Q: But isnít hitting all greens in regulation (full employment) a desirable objective?
LQ: Absolutely! But it is also important how we get there and whether it is sustainable. Remember that business cycles have not been repealed, which means that there will be another recession. If this is the case, then policymakers cannot avoid another recession, but they can influence how severe it might be. I contend that a shift in Fed policy sooner rather than later does not remove the risk of recession but it would increase the likelihood that the next recession will be far less severe than the one we just experienced. However, the longer the Fed waits, the greater the imbalances in financial markets and in the economy when the recession does come, which means a more pronounced recession than otherwise.
Q: When will you no longer be at the top of your game (the next recession)?
LQ: I donít know. Clearly we are a lot closer to the next recession than we are to the last one. If you pressed me on this point, I would probably say that it now looks to be 2016.
Q: Back in 2007 you were talking about losing your game (a recession) but thought it wouldnít happen until 2009. You lost it at the end of that year. What makes you think you will be right this time?
LQ: Like I said, I really donítí know when the next recession will begin. I just donít think it is this year or next. The imbalances are not in place to suggest it will happen sooner. Of course, we donít always see the imbalances until they implode. In 2007, we were talking about a recession beginning in 2009 at the earliest. We thought it would be inflation that would eventually be the problem rather than housing. As it turned out, it was inflated house prices that were the problem. However, I said at the time that the next recession would be more severe than anything we had experienced since the early 1980s only because the 1990 and the 2001 recessions were very mild by historical standards. Hence, just a normal recession would be more severe than anything most people had experienced. But even that was an understatement.
For a similar reason, the next recession may not be as severe. I doubt that the imbalances will develop to the same extent that they did in the 2000s or be the same as they were at that time, suggesting that the downturn will be less pronounced.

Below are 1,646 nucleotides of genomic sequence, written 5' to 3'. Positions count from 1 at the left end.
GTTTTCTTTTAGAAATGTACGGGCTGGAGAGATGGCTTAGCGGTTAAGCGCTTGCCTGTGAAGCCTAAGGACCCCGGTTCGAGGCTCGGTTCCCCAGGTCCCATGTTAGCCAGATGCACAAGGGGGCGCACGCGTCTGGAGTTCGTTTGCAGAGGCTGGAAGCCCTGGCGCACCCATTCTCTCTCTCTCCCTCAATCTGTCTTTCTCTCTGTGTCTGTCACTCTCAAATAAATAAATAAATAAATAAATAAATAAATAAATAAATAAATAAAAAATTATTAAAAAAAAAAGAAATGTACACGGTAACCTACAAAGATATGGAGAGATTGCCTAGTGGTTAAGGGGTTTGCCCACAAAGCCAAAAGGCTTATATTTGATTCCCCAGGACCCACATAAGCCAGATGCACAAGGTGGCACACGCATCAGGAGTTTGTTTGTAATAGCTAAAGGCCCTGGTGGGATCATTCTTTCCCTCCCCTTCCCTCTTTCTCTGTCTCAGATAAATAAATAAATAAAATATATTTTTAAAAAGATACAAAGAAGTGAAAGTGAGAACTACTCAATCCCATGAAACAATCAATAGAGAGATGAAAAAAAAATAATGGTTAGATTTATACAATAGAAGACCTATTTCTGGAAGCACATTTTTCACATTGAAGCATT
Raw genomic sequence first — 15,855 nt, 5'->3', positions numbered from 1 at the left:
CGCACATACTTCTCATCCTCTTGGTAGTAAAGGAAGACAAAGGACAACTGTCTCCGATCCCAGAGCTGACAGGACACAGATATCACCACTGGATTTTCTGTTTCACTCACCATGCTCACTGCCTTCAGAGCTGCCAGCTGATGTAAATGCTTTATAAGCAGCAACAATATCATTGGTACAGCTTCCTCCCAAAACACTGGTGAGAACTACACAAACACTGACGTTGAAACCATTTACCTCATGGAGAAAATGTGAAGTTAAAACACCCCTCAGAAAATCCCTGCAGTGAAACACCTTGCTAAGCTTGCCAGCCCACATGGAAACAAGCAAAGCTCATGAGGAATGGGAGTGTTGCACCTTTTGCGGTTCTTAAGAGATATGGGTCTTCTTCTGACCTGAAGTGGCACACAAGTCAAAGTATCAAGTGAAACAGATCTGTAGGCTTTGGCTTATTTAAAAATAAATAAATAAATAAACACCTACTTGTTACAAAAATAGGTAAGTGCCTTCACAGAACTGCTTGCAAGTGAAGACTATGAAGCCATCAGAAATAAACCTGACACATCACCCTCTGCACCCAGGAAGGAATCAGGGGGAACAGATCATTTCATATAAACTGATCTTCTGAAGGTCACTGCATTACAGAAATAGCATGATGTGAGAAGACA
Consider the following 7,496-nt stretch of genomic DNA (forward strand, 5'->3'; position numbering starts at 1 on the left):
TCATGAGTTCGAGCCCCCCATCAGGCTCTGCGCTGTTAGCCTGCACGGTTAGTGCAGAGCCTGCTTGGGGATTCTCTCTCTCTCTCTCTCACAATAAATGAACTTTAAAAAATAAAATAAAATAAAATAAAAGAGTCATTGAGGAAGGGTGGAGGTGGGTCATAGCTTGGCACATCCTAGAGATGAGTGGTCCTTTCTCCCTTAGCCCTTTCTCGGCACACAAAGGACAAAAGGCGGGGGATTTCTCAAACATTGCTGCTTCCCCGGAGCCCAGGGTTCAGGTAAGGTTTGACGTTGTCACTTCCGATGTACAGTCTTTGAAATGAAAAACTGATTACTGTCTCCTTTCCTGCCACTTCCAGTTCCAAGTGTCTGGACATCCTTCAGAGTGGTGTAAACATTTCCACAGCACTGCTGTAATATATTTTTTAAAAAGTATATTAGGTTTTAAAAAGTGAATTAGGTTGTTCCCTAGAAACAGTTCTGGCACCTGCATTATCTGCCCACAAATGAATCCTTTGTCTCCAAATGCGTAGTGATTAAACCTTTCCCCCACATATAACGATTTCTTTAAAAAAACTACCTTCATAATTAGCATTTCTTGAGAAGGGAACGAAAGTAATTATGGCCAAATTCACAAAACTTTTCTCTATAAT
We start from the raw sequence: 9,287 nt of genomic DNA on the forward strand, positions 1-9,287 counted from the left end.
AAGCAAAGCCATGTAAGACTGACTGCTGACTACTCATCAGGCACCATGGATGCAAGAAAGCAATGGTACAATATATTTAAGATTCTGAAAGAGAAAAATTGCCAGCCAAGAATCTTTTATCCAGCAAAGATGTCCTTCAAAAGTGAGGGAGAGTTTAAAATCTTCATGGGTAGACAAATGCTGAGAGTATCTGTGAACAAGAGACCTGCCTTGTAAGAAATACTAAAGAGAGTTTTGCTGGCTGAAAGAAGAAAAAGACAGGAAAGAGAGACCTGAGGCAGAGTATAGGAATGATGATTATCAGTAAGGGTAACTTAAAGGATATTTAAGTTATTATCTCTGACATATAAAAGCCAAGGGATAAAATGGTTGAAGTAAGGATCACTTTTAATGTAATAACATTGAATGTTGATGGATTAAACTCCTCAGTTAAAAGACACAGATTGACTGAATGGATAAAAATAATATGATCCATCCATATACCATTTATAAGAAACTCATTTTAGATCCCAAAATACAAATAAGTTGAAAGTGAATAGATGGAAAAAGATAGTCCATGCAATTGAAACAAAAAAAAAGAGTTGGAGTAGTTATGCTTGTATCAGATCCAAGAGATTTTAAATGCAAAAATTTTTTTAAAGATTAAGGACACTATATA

Q: Does that mean that your putting (stock marketódrive for show, but putt for dough) will not deteriorate as much as it did last time?
LQ: It depends. During the last recession, the S&P 500 stock price index fell 57% from its peak on Oct. 9, 2007 to its trough on March 9, 2009. There are at least two factors involved; how much higher the stock market will go before the next recession and how impatient individual investors are likely to be.
Over the last several decades, individual investors have had more influence on their retirement portfolios than they did in the more distant past owing to the increased popularity of 401k pension plans and IRAs. Prior to the 1980s, a defensive position in private defined-benefit pension plans managed by professionals was a 10% move out of stocks into bonds, as well as a shift to more defensive stocks. Also prior to the 1980s, public pension plans had very little exposure to the stock market. Now days, individuals have more control over their retirement portfolios than in the past. And too many investors panic and sell their entire equity position in a downturn, exacerbating the decline. This causes stock price indexes to move to more extreme levels than prior to the 1980s, both up and down. It could be that individual investors have learned their lesson and will not be as greedy on the way up or as fearful on the way down, but I doubt it.